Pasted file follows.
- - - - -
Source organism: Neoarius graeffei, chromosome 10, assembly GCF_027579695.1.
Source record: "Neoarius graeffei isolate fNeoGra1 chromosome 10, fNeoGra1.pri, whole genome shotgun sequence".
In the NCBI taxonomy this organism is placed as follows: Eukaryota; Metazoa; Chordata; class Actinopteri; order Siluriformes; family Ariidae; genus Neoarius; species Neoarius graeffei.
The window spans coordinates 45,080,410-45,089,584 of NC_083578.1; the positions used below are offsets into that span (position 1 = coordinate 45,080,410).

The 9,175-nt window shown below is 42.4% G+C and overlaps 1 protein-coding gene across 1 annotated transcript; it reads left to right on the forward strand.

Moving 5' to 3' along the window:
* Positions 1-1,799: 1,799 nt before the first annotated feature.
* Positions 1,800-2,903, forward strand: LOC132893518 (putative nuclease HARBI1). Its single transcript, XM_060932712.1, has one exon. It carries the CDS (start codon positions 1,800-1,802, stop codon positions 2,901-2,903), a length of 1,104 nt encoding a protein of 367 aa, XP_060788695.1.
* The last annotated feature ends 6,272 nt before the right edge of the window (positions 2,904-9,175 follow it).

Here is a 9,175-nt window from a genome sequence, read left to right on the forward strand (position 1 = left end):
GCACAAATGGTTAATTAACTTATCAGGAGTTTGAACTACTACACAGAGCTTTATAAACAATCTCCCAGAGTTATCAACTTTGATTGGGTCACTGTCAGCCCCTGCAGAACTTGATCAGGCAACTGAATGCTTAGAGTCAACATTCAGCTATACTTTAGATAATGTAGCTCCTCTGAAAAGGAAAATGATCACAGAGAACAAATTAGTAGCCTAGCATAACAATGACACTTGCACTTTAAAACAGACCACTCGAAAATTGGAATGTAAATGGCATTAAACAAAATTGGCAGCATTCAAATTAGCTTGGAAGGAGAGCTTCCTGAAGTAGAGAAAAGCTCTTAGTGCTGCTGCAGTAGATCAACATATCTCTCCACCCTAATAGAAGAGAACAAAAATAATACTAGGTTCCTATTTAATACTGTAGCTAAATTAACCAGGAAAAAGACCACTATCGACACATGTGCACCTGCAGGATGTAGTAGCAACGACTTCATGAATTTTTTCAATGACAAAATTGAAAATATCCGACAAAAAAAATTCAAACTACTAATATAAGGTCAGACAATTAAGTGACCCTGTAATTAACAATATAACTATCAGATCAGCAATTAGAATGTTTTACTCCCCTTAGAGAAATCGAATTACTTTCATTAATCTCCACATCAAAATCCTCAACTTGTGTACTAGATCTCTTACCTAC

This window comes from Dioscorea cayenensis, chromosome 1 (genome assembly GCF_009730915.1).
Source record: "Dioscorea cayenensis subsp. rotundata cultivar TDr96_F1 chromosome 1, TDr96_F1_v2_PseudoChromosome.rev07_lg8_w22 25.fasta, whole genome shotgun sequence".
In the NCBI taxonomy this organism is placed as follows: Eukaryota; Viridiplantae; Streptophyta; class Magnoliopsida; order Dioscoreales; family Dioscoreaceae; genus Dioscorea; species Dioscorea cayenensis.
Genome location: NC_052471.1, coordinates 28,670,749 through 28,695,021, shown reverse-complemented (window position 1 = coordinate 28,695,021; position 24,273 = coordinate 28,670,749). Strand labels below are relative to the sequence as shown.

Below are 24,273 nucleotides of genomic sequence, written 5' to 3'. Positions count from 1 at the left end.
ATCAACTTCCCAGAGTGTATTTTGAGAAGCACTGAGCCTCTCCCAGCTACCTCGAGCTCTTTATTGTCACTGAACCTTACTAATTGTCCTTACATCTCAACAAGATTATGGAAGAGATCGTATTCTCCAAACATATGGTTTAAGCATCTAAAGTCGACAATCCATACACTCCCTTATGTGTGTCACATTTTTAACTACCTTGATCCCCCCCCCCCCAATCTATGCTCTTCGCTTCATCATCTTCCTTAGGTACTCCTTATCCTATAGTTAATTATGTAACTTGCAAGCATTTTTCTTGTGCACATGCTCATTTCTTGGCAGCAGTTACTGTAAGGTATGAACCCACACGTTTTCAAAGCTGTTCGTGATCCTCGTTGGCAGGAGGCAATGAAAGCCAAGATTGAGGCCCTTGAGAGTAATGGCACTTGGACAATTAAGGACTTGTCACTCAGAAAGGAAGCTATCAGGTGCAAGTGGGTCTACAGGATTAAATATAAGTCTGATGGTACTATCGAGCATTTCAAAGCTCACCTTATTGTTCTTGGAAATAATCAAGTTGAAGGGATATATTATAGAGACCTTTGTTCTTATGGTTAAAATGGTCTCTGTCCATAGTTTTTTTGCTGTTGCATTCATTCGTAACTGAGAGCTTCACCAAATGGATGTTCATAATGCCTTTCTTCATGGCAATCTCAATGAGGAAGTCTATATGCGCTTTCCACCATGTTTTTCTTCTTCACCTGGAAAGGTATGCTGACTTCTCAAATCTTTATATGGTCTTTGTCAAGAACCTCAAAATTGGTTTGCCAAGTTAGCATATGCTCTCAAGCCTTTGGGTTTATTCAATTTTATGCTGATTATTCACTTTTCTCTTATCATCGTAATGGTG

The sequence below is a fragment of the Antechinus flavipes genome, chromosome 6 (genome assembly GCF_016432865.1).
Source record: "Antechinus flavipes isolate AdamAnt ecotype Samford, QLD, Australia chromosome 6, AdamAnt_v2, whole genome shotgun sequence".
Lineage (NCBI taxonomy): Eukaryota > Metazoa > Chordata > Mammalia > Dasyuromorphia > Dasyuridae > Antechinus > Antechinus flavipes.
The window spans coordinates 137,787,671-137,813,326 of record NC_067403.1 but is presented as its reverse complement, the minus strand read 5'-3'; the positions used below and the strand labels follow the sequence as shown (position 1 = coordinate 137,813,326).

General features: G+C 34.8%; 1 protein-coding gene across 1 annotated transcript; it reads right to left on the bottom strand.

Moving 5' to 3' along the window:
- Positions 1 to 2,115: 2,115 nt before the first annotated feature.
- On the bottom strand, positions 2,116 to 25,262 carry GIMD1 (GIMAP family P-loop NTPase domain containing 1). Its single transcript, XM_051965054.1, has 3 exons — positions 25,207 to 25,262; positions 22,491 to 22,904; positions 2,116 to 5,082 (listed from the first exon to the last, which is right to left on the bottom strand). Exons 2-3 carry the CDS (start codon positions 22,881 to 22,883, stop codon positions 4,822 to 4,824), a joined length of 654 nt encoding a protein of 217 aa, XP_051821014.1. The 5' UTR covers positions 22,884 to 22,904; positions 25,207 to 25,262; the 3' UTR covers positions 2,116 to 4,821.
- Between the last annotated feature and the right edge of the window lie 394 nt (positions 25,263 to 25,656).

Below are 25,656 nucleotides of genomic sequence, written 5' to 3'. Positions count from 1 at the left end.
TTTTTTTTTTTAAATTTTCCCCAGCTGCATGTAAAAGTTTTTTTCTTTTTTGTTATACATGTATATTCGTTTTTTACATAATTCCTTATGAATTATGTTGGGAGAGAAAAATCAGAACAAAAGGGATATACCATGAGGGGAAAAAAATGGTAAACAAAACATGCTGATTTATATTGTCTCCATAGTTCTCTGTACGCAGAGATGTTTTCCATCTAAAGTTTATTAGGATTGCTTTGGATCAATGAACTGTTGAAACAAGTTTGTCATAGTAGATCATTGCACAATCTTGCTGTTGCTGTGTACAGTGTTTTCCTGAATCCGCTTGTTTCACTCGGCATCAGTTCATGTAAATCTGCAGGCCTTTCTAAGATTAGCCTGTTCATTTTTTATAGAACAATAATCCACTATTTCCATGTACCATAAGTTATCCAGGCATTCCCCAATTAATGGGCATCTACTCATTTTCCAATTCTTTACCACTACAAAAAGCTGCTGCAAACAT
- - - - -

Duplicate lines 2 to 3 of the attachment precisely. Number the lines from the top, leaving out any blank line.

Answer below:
Source record: "Neoarius graeffei isolate fNeoGra1 chromosome 10, fNeoGra1.pri, whole genome shotgun sequence".
In the NCBI taxonomy this organism is placed as follows: Eukaryota; Metazoa; Chordata; class Actinopteri; order Siluriformes; family Ariidae; genus Neoarius; species Neoarius graeffei.